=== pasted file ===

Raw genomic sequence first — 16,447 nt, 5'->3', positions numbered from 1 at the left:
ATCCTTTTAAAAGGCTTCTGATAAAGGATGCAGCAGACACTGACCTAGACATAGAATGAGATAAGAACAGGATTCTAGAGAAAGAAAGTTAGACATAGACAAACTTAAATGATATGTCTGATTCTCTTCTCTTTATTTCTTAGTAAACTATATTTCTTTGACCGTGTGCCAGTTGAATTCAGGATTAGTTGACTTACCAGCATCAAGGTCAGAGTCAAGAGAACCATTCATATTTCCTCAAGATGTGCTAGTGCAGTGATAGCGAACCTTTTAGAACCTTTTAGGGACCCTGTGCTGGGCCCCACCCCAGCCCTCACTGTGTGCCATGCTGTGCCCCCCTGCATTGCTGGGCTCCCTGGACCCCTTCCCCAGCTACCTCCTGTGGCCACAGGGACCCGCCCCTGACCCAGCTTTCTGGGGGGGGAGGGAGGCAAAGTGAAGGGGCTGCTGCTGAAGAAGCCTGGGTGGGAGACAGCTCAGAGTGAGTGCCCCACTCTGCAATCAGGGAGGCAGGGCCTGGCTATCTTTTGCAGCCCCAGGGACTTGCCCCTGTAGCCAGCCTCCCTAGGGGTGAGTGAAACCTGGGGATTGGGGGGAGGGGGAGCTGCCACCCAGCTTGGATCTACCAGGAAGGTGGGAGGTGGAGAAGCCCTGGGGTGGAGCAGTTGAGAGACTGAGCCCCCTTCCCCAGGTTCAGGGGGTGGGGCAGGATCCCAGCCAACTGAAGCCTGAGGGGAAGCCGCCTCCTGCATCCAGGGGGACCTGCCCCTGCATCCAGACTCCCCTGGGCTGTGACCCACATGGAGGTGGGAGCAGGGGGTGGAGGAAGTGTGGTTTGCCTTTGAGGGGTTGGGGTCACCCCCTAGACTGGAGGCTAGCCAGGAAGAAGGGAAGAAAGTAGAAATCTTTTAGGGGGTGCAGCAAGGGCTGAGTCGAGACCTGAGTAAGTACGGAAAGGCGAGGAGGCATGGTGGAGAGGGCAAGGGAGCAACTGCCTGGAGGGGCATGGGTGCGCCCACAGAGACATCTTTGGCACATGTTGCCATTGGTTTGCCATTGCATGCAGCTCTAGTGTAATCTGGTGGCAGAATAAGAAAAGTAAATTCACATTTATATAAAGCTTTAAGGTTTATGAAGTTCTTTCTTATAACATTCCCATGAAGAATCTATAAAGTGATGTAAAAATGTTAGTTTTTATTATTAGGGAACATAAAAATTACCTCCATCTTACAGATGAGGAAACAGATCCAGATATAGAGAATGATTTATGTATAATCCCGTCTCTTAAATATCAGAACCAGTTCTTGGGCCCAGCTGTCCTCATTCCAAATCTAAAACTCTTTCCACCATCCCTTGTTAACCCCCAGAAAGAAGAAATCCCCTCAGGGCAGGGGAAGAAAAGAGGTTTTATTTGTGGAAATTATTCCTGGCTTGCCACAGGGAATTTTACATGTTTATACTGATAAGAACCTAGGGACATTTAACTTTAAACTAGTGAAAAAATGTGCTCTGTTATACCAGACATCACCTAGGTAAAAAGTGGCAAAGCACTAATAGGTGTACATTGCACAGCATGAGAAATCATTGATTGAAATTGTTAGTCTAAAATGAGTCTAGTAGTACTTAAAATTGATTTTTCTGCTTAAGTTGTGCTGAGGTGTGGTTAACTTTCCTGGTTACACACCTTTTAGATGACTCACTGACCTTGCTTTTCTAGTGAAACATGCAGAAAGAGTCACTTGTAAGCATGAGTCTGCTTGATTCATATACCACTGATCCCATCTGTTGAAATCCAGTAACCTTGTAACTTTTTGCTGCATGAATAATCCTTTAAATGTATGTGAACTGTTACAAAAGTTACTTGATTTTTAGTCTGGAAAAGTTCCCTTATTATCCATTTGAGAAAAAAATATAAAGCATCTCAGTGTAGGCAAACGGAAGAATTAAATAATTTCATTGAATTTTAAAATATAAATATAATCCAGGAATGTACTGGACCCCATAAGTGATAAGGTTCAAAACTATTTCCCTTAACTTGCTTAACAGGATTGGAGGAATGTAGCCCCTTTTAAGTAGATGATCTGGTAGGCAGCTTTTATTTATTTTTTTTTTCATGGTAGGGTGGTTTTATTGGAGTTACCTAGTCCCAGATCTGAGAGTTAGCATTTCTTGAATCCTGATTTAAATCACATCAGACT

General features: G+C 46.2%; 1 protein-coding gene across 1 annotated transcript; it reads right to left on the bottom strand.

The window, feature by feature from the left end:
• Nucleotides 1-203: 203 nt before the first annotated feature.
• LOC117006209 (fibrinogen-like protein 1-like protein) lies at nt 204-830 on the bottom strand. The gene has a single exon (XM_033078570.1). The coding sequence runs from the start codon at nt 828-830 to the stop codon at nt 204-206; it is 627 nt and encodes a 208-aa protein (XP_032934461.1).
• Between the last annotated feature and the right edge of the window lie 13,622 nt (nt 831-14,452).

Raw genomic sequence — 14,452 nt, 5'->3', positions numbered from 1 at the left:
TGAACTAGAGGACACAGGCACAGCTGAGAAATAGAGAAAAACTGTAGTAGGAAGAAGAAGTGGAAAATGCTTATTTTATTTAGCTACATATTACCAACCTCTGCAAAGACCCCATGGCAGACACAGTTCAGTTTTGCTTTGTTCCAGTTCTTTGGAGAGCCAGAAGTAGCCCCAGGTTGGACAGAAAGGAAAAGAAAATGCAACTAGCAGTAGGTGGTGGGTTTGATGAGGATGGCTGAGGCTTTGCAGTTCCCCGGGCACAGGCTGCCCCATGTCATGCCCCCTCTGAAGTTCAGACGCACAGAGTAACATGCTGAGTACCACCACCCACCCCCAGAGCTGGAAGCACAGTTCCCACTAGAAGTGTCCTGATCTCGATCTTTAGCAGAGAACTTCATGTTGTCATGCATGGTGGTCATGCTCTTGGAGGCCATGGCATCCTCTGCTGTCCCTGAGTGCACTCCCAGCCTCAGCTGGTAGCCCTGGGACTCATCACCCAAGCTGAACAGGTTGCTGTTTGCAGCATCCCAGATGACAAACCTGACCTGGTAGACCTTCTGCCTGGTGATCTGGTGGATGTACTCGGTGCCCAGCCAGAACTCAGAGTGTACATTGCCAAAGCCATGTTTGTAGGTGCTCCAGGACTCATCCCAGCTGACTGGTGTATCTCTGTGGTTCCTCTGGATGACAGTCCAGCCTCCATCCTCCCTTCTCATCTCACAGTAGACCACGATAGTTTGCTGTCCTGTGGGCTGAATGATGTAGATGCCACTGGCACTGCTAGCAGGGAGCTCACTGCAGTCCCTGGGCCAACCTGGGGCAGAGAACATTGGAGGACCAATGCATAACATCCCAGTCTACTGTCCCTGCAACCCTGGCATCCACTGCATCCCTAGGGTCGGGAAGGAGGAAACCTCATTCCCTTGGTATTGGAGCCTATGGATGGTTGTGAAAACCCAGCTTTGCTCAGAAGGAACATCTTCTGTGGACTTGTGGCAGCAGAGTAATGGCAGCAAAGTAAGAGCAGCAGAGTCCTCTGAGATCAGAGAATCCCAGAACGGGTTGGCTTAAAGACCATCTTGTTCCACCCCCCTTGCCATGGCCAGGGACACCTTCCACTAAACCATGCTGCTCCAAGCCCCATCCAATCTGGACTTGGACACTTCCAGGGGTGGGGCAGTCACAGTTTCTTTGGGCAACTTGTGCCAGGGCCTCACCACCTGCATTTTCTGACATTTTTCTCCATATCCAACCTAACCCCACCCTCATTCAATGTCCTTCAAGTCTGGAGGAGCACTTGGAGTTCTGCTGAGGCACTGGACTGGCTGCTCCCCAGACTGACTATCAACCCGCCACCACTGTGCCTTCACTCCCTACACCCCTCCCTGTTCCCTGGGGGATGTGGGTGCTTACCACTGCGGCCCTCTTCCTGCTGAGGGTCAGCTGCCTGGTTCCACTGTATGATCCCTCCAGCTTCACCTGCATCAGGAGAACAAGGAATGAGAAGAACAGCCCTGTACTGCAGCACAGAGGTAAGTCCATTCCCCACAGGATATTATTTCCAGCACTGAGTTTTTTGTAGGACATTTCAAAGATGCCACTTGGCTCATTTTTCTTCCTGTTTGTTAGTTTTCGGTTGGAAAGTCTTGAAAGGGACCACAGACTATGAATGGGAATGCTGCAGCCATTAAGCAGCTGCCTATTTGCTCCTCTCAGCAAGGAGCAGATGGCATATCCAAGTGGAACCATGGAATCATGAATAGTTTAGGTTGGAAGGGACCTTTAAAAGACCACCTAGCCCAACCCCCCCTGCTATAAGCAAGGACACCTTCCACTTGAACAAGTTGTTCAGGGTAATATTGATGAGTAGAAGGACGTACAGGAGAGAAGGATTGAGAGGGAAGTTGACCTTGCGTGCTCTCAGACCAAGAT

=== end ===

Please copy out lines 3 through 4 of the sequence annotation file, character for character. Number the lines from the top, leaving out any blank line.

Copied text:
General features: G+C 46.2%; 1 protein-coding gene across 1 annotated transcript; it reads right to left on the bottom strand.

The window, feature by feature from the left end: